The FE1 exams take place twice a year in September and March.
Tuition for the September exams commences in June and tuition for the March exams begins the previous November.
The FE1 Preparatory Course is 14 weeks in duration, with one 2 hour class per subject per week.
The course is 14 weeks in duration. It is up to you whether you register to attend classes or to take the online version of the course.
The course comprises all eight FE1 subjects, however, you register for the modules which you intend sitting only.
Once you have registered, you will receive your fully revised and up to date manuals, past exam questions and examiner reports.
If you have opted to attend classes, you will still have access to the online materials.
Classes are recorded and posted to Moodle within half an hour of the lecture starting and it’s up to you then when you watch it.
This online material will be available to you for the duration of the course and up until about 1 week after the final exam has taken place with Law Society of Ireland.
If you opt to submit sample questions, the lecturer will correct your answers and provide you with full feedback.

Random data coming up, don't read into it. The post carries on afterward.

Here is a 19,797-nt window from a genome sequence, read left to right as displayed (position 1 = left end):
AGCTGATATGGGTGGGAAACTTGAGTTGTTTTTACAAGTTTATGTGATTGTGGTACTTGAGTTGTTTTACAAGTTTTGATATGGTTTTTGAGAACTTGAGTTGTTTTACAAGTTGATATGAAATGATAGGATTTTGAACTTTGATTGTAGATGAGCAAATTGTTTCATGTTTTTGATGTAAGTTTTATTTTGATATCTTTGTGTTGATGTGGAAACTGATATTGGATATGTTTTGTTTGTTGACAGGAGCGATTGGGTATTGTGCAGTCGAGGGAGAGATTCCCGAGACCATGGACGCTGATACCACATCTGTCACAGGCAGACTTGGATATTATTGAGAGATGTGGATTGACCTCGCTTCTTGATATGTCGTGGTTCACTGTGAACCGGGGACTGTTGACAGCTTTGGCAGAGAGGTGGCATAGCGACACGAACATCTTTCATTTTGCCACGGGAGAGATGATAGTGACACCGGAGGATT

We cannot advise on which subjects to take but traditionally, for first sittings, students take four subjects. Students normally take equity and contract together. Students also take property and either EU or Constitutional together as they are the largest topics and students choose not to take both together.
To partake in the FE1 Preparatory or Revision Course there is no specific course requirements, however it is suggested that you contact Law Society of Ireland in advance to make sure your qualification is recognised by them and you can sit the FE1 exams. https://www.lawsociety.ie/Public/Become-a-Solicitor/
No. Manuals are only a part of the learning experience we offer, and for this reason we do not sell them separately they need to be used in conjunction with the lecture and lecture material provided to our learners.
The law is always changing, so keeping this in mind, we are constantly updating our manuals and course materials. All our lecturers are practising Barristers and are aware of the latest updates whether it's a change in legislation on updated case law. If a considerable amount of time has passed in between sittings, we would always recommend taking a second course.